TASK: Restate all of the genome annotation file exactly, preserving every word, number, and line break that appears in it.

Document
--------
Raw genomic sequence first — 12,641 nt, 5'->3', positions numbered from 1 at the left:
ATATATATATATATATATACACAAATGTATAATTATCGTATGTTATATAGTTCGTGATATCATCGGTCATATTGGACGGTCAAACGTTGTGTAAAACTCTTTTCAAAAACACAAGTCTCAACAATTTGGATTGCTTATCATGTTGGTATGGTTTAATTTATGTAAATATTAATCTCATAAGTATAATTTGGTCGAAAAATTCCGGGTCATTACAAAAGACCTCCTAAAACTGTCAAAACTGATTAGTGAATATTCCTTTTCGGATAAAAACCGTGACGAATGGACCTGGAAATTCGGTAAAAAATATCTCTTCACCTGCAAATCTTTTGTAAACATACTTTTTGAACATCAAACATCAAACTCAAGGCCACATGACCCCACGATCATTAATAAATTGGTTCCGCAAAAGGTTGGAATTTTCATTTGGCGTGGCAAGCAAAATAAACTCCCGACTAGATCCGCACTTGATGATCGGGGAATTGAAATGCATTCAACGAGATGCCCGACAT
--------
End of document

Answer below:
Raw genomic sequence first — 12,641 nt, 5'->3', positions numbered from 1 at the left:
ATATATATATATATATATACACAAATGTATAATTATCGTATGTTATATAGTTCGTGATATCATCGGTCATATTGGACGGTCAAACGTTGTGTAAAACTCTTTTCAAAAACACAAGTCTCAACAATTTGGATTGCTTATCATGTTGGTATGGTTTAATTTATGTAAATATTAATCTCATAAGTATAATTTGGTCGAAAAATTCCGGGTCATTACAAAAGACCTCCTAAAACTGTCAAAACTGATTAGTGAATATTCCTTTTCGGATAAAAACCGTGACGAATGGACCTGGAAATTCGGTAAAAAATATCTCTTCACCTGCAAATCTTTTGTAAACATACTTTTTGAACATCAAACATCAAACTCAAGGCCACATGACCCCACGATCATTAATAAATTGGTTCCGCAAAAGGTTGGAATTTTCATTTGGCGTGGCAAGCAAAATAAACTCCCGACTAGATCCGCACTTGATGATCGGGGAATTGAAATGCATTCAACGAGATGCCCGACAT